- How many vasectomies have you done in your career?
- Stein: About 31,000.
- How about reverse vasectomies?
- Stein: About 1,550. I don't think I've hit 1,600 yet. I do about 1-2 reversals per week. But about 70 vasectomies per week.
- What are the most important questions a good urologist should ask a patient?
- Stein: My eye goes first to their age and their number of children. Anybody who's in his 20's, whose had fewer than two children ... he and I have to have a nice long chat. But if a guy's 35 and he's got three kids and he's with the mother of his kids, my eye darts next to his medications and prior surgeries.
- Why does the number of children someone already has affect whether somebody should get a vasectomy?
- Stein: I don't want to do something that someone might regret at a later date. So let's say I have a 22-year-old who registers and he's never had kids and he has no partner. He may be at risk for seeking a vasectomy reversal in the future ... Therefore, I have to caution a guy who's 22 and never had kids that he is making a lifelong decision. A decision which he could regret.
- What is the success rate of a vasectomy reversal these days?
- Stein: It depends on the interval in years between the vasectomy and the reversal. The longer the interval, the lower the likelihood of both return of sperm to the semen and pregnancy.
- How many anticipated births have you prevented as a result of your cutting career?
- Stein: It's tough to measure a negative isn't it? I would like to think that it could be one per vasectomy? How many unintended pregnancies am I preventing in the 50-year-old guy who has a 49-year-old wife? If he had never had a vasectomy, what are the chances that he would've gotten her pregnant? Maybe she's got six eggs left in her and they're pretty crummy eggs to boot. On the other hand, if I'm in Kenya, and I'm doing a guy with two kids when the average number of kids might be 7 or 8, with that one vasectomy I might've prevented another six unintended pregnancies. It's really hard to say.
- I imagine it's a tough formula to concoct. It would also be interesting to hear how much in unpaid child support payments you're preventing.
- Stein: Even with well-to-do people, you'll see unintended pregnancies. What fine fellow hasn't taken his wife to a Christmas party, and they've each had a couple of glasses of champagne. And you know, she's lookin' kind of good and he's lookin' good. And alcohol impairs your judgment. And he says, "Well, I'll pull out." And she says, "Nah, don't worry about it, it's probably not even the right time of month." And bingo -- their kids are 7, 9, 11 and one month. Happens all the time. I think the thing that causes more pregnancies than anything else, the mitigating factor in there, is alcohol.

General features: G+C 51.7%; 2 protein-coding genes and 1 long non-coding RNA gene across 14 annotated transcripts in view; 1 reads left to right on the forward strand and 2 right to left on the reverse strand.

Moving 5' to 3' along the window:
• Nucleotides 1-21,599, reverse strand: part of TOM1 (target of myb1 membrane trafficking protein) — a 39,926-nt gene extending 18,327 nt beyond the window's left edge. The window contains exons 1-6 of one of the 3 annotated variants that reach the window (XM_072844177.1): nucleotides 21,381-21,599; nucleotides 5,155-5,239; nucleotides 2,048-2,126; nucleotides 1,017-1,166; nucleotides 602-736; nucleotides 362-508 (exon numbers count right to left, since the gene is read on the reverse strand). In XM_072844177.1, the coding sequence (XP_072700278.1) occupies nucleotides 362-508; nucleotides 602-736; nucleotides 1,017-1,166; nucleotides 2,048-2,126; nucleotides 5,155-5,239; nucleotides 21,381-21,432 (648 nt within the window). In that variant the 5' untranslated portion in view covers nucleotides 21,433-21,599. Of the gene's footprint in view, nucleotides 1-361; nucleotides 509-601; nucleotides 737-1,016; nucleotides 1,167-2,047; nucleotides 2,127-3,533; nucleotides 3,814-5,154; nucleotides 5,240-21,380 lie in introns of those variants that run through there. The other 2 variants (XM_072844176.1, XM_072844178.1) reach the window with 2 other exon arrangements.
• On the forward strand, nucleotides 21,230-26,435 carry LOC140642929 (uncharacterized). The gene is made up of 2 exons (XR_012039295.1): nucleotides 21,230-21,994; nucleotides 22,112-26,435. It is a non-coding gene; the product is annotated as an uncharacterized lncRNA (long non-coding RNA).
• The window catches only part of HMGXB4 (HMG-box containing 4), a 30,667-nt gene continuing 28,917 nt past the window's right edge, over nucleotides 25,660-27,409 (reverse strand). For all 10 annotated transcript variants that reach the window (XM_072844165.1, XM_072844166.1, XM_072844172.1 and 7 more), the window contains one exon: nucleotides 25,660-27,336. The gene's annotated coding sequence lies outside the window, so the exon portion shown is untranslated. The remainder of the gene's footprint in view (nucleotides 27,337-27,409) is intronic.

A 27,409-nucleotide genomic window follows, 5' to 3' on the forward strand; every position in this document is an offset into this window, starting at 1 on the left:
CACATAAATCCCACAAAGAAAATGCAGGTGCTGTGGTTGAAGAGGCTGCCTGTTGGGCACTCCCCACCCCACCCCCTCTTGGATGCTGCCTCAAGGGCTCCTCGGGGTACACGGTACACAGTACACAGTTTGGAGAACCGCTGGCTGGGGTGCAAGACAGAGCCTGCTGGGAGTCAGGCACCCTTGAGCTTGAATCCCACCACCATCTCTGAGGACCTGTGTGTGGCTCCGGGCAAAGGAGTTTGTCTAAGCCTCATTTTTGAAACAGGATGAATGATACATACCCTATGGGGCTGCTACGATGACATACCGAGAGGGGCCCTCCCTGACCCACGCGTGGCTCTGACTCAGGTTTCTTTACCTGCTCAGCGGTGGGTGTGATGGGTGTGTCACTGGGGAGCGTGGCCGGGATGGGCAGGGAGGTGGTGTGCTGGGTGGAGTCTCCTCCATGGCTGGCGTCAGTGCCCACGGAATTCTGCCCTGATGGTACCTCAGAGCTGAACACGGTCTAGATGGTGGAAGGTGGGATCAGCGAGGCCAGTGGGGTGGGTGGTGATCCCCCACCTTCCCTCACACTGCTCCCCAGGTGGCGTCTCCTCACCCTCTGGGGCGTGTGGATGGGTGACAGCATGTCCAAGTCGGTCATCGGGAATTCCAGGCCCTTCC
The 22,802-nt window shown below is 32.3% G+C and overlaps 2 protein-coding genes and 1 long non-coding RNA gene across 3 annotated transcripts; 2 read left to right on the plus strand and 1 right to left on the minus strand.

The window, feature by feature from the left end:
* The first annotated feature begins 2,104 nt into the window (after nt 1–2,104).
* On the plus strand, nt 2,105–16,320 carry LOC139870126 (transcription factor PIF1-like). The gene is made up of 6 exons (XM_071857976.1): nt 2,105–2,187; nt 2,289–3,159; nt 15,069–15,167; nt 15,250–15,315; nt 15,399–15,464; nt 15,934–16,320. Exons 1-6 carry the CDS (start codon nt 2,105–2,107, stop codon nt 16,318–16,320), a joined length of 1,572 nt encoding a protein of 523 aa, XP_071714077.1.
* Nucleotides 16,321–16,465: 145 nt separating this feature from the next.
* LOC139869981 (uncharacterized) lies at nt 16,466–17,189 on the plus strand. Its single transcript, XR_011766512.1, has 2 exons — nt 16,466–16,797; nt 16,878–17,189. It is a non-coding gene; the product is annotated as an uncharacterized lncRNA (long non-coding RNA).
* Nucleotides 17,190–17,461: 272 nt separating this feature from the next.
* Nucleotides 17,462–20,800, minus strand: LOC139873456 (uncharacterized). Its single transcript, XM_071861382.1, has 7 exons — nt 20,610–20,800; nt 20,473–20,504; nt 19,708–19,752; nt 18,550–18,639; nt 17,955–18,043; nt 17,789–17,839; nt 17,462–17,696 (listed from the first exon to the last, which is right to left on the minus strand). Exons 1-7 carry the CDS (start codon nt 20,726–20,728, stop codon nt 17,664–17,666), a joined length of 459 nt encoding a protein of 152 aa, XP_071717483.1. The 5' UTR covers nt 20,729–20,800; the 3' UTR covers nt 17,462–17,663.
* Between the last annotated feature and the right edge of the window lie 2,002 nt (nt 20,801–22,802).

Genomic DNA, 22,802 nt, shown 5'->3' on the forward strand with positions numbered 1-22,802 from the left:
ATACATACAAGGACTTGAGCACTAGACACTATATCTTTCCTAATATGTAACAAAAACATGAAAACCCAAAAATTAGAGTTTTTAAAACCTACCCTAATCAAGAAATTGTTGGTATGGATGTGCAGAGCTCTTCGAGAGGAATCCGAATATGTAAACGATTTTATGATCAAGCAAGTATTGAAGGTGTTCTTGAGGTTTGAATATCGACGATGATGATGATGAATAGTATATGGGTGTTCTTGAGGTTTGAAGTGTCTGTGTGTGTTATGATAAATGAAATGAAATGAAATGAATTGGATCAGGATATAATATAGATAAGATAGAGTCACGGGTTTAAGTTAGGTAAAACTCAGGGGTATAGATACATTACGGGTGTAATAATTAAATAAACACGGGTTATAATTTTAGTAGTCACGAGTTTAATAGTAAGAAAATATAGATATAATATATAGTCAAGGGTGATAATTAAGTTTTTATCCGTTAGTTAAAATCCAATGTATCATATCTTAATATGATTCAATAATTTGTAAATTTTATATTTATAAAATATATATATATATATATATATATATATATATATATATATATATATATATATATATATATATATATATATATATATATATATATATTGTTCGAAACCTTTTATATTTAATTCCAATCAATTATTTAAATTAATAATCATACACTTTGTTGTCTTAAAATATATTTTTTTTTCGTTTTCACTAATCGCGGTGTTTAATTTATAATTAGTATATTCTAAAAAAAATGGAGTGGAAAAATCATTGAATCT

- What is the idea behind World Vasectomy Day?
- Stein: The first time I ever heard the expression, I was in Kenya. And Jonathan Stack, who's the director of the documentary called 'The Vasectomist,' he was outside these procedure rooms and there were a whole bunch of guys who had either had their vasectomies or were awaiting their vasectomies. And most of them spoke Luo or Swahili and maybe a little bit of English. I heard outside the door "We support World Vasectomy Day!" I think that's the first time Jonathan thought of it.
- What's the ultimate goal?
- Stein: What if ... in at least 25 countries, on one day, we could do a thousand vasectomies and devote those 1,000 vasectomies to the principles, values of World Vasectomy Day? Support World Vasectomy Day because it reduces the risk to your partner because of other forms of contraception and unintended pregnancy. Because it's easier for a man to nurture two children instead of 10 children. Because it's quick and simple and you may enjoy sex more. Because we feel responsible for a planet that is approaching 8 billion people with species extinction faster than there's ever been. And who knows what's happening with the climate. There's a whole series of reasons to support vasectomy as a procedure. Male responsibility as a state of mind ... and respect for our planet.
- Who are your detractors?
- Stein: An active detractor is someone who says perhaps that it's against their belief. Some kind of belief. Even though there's no written rule about it. Certainly strict Roman Catholics would say that vasectomy is not something they should be doing -- even though it doesn't say it in the Bible because there was no vasectomy in the Bible. These are rulings that priests, bishops and popes come to when they're at their ecumenical counsels. And they somehow interpret Holy Scripture or make it up ... That would be the most direct kind of opposition.